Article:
Saturday, April 9, 2016

Pinning My Identities

I love Pinterest. It’s such a poignant symbol of modern U.S. culture. It’s communication
Is anything funnier than soc theory humor?
through shiny, colorful, visual symbols. Per Jameson and
Baudrillard, it’s postmodernism at its flashy, depthless best. Also, Jameson would say Pinterest is another example of the flattening of technology, or the inward turning, postmodern use (implosion?) of technology to project our selves rather than striving toward new physical and tangible places. And, of course, we can’t forget Giddens, who would say this is the ultimate in reflexivity, or how we use modern, consumable culture to reflect on our identities and recreate our understandings of our being.

But enough theory. Just kidding – there’s never enough theory.

My pins say something about being a social justice warrior. This is not only accurate, since I imagine most folks who know me would say I’m rather committed to fighting for equality, but it’s also essential to my sense of self to portray this as part of me. When I’m dead, I want my grave marker (i.e., a totally old school meme) to say, “Here lies Elle, who fought so that others can live better.” It would probably include a kitty emoji underneath that. Because kitties.

An actual example from my Pinterest.
Social justice warriors (SJW) come in all shapes, colors, sizes, and flavors. We SJW-ify for myriad reasons and focus on countless social issues. Because we tend to exist in opposition to some forms of institutionalized oppression, we’re not regarded universally as heroes and trailblazers. This opposition often makes us even more committed to our identities and ever-more likely to voice them with volume and pride. We SJWs often sport bumper stickers and clothing (primitive, non-digital technology) that identifies us to those who oppose us but, much more importantly, to those who agree with us. My use of bumper stickers, literal political buttons, and Pinterest pins visually marks me as an ally. Other feminist, queer, or anti-racist activists know they, as Woody might sing, have a friend in me.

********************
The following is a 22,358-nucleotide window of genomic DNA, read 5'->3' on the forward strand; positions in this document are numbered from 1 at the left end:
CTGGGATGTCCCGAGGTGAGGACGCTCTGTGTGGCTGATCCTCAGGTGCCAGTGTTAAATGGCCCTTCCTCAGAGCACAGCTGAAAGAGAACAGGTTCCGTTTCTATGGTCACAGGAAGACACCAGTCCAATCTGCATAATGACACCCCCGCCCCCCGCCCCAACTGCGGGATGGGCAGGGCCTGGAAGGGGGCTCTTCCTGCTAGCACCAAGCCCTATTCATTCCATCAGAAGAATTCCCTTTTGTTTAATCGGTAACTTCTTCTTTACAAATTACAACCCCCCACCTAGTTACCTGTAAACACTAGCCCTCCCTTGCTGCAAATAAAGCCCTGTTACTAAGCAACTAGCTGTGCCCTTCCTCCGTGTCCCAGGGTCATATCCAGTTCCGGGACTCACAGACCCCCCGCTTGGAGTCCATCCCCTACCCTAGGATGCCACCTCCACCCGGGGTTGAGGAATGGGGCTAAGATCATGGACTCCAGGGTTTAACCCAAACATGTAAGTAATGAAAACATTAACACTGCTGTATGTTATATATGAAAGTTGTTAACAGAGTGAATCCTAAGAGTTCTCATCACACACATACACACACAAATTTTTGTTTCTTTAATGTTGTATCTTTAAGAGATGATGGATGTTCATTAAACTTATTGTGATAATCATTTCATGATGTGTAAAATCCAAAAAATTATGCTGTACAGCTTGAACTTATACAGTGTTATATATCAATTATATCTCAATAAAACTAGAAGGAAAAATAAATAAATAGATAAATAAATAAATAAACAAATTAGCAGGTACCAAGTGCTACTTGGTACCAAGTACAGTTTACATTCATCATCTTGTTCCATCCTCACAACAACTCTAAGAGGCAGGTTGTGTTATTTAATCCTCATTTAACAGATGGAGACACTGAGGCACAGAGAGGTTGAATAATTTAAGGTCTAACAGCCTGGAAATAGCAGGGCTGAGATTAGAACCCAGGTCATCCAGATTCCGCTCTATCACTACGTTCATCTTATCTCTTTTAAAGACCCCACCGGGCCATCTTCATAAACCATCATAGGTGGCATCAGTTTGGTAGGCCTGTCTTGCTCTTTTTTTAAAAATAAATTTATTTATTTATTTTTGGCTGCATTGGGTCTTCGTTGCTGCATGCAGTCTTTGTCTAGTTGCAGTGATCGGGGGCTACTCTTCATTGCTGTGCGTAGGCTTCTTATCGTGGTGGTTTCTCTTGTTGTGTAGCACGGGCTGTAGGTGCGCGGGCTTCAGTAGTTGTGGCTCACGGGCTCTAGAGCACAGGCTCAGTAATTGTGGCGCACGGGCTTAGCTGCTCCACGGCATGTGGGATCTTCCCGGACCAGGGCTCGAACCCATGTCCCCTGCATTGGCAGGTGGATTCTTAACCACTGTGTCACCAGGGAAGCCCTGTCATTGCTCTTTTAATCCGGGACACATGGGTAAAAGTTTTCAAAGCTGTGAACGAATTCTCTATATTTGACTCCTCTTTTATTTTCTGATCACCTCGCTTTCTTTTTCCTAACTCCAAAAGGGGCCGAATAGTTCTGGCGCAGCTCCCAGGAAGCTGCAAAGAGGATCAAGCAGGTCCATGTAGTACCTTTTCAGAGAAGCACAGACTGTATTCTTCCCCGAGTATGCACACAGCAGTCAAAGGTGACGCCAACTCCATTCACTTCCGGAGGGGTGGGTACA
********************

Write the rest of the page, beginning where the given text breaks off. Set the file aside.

Also, when occupying a not-entirely-understood counterculture like fat activism, it’s enormously important to distinguish between fat people who still feel burdened by guilt and shame over their bodies and fatties who have politicized around their identities. Finding another fat, proud person, especially in South Dakota, would, yes, shock me, but also make my year.

And let’s be honest, being regarded as social justice warrior makes me look pretty selfless. I could do with a worse identity.

In other news that shocks no one, I love animals. I have two Pinterest accounts, and both of them teem with pictures of adorable furry, scaled, skinned, and feathered beings. I find great comfort in looking at pictures of non-human creatures. Animals and nature are my spirituality, and reveling in the joy and fabulousness of faunae is to me like attending synagogue. And, like many people of faith, I feel obligated to proselytize.

All this said, I’m aware, of course, that I’m one of many middle-class, White persons who finds inspiration in animals. Environmentalists tend to be White and upper middle class, in part because it’s kind of hard to worry about deforestation and habitat loss when you’re stressing over whether you can pay rent this month or agonizing over the toxic waste dumped near your house  (since, as we know, people of color are much more likely than White persons to live near commercial waste facilities). Understanding the racial and classed implications behind my love of animals helps me contextualize it, but that doesn’t mean I love my babies any less or still don’t squee at the sight of my neighbor walking his pug.

Let's be honest --
this is the real reason Pinterest exists.
Oh and no, I don’t use Pinterest for pictures of food or DIY. I don’t cook or do DIY (unless the “yourself” means, literally, “that person not me”). While I’m all over portraying my radical fat politics, putting my “Fat, Fierce, and Fabulous” board next to “Yum Yums” (note: not an actual board) might feel a little, um, itchy. Okay, yeah, but it’s mostly because I don’t cook, anyway.

Pinterest has become an important tool for me. Not only do I use it to perform my desired self, but I also find others who have pinned similar items and may just share some of my politics. It’s like a meet-up, but with pictures and pithy captions. Jameson says technology has flattened to turn us all inward, but Pinterest both projects my sense of self and allows me to find others like me, not an easy feat for a SJW living in South Dakota with her fiancĂ©e and many animals. 

Note: I wrote this post to help my Social Psych students navigate a course assignment that asked them to post pins to Pinterest and then analyze why they chose the ones they did and what that says about them as people. 

Sunday, April 3, 2016

Transgender Allies 101

What is a transgender ally?

Anyone who advocates for the cultural, social, economic, and political rights of transgender persons. Allies don’t have to march in parades or lobby legislators; we can work for transgender rights via interpersonal conversations, while posting on Facebook, by signing online petitions, and so on. Allies come in all shapes, sizes, and flavors.